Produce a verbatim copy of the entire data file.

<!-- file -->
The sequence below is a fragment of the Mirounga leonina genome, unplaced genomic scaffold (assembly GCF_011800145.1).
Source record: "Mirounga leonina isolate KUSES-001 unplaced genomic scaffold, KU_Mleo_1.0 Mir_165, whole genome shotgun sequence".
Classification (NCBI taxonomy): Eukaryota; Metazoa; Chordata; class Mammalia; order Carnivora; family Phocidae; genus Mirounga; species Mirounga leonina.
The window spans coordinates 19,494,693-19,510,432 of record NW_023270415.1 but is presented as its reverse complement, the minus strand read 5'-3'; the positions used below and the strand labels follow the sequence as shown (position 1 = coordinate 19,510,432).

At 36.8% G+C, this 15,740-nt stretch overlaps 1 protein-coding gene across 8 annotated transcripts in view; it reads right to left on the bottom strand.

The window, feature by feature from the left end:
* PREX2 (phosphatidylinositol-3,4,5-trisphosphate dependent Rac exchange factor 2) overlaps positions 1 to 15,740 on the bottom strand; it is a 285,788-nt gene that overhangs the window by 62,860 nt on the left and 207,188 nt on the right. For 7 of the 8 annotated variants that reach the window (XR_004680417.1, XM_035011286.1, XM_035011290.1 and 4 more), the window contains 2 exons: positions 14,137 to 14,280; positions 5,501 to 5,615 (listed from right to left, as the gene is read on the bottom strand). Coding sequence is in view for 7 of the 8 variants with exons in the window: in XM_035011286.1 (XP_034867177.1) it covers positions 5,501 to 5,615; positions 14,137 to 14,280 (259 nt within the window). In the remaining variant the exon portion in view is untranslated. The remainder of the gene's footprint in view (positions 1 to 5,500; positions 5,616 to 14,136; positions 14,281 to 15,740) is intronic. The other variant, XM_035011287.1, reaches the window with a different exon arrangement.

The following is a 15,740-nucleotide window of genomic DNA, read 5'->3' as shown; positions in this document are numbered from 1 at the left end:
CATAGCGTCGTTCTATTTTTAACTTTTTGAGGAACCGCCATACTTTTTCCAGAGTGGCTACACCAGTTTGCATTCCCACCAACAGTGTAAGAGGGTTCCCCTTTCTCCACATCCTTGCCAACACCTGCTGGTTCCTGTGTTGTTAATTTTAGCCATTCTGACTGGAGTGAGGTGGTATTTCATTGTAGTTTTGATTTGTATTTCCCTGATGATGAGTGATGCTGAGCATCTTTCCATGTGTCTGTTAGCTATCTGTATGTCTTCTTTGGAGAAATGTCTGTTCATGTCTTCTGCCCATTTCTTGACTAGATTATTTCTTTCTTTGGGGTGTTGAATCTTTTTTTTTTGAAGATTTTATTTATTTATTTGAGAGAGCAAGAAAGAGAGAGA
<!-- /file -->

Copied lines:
The sequence below is a fragment of the Mirounga leonina genome, unplaced genomic scaffold (assembly GCF_011800145.1).
Source record: "Mirounga leonina isolate KUSES-001 unplaced genomic scaffold, KU_Mleo_1.0 Mir_165, whole genome shotgun sequence".
Classification (NCBI taxonomy): Eukaryota; Metazoa; Chordata; class Mammalia; order Carnivora; family Phocidae; genus Mirounga; species Mirounga leonina.
The window spans coordinates 19,494,693-19,510,432 of record NW_023270415.1 but is presented as its reverse complement, the minus strand read 5'-3'; the positions used below and the strand labels follow the sequence as shown (position 1 = coordinate 19,510,432).

At 36.8% G+C, this 15,740-nt stretch overlaps 1 protein-coding gene across 8 annotated transcripts in view; it reads right to left on the bottom strand.

The window, feature by feature from the left end:
* PREX2 (phosphatidylinositol-3,4,5-trisphosphate dependent Rac exchange factor 2) overlaps positions 1 to 15,740 on the bottom strand; it is a 285,788-nt gene that overhangs the window by 62,860 nt on the left and 207,188 nt on the right. For 7 of the 8 annotated variants that reach the window (XR_004680417.1, XM_035011286.1, XM_035011290.1 and 4 more), the window contains 2 exons: positions 14,137 to 14,280; positions 5,501 to 5,615 (listed from right to left, as the gene is read on the bottom strand). Coding sequence is in view for 7 of the 8 variants with exons in the window: in XM_035011286.1 (XP_034867177.1) it covers positions 5,501 to 5,615; positions 14,137 to 14,280 (259 nt within the window). In the remaining variant the exon portion in view is untranslated. The remainder of the gene's footprint in view (positions 1 to 5,500; positions 5,616 to 14,136; positions 14,281 to 15,740) is intronic. The other variant, XM_035011287.1, reaches the window with a different exon arrangement.

The following is a 15,740-nucleotide window of genomic DNA, read 5'->3' as shown; positions in this document are numbered from 1 at the left end:
CATAGCGTCGTTCTATTTTTAACTTTTTGAGGAACCGCCATACTTTTTCCAGAGTGGCTACACCAGTTTGCATTCCCACCAACAGTGTAAGAGGGTTCCCCTTTCTCCACATCCTTGCCAACACCTGCTGGTTCCTGTGTTGTTAATTTTAGCCATTCTGACTGGAGTGAGGTGGTATTTCATTGTAGTTTTGATTTGTATTTCCCTGATGATGAGTGATGCTGAGCATCTTTCCATGTGTCTGTTAGCTATCTGTATGTCTTCTTTGGAGAAATGTCTGTTCATGTCTTCTGCCCATTTCTTGACTAGATTATTTCTTTCTTTGGGGTGTTGAATCTTTTTTTTTTGAAGATTTTATTTATTTATTTGAGAGAGCAAGAAAGAGAGAGA